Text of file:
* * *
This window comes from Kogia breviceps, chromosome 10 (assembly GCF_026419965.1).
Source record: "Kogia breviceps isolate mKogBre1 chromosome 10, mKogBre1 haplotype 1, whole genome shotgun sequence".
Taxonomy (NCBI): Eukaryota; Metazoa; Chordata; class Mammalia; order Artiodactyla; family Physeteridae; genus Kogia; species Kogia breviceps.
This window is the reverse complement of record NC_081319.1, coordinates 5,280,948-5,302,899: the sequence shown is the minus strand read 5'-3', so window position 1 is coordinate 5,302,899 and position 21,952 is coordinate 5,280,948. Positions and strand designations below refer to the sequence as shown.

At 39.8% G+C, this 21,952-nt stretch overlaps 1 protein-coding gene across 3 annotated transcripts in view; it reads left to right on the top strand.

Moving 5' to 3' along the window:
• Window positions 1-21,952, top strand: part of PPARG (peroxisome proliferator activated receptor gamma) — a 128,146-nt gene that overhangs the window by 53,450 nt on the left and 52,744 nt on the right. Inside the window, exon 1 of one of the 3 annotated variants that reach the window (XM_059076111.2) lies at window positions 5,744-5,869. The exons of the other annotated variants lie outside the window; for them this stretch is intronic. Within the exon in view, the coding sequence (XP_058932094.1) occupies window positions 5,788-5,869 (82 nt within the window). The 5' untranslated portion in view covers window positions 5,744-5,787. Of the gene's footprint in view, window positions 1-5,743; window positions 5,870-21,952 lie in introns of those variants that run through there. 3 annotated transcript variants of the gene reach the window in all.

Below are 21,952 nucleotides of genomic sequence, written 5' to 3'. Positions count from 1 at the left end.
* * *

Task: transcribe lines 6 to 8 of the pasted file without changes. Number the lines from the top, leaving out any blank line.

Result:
Moving 5' to 3' along the window:
• Window positions 1-21,952, top strand: part of PPARG (peroxisome proliferator activated receptor gamma) — a 128,146-nt gene that overhangs the window by 53,450 nt on the left and 52,744 nt on the right. Inside the window, exon 1 of one of the 3 annotated variants that reach the window (XM_059076111.2) lies at window positions 5,744-5,869. The exons of the other annotated variants lie outside the window; for them this stretch is intronic. Within the exon in view, the coding sequence (XP_058932094.1) occupies window positions 5,788-5,869 (82 nt within the window). The 5' untranslated portion in view covers window positions 5,744-5,787. Of the gene's footprint in view, window positions 1-5,743; window positions 5,870-21,952 lie in introns of those variants that run through there. 3 annotated transcript variants of the gene reach the window in all.

Below are 21,952 nucleotides of genomic sequence, written 5' to 3'. Positions count from 1 at the left end.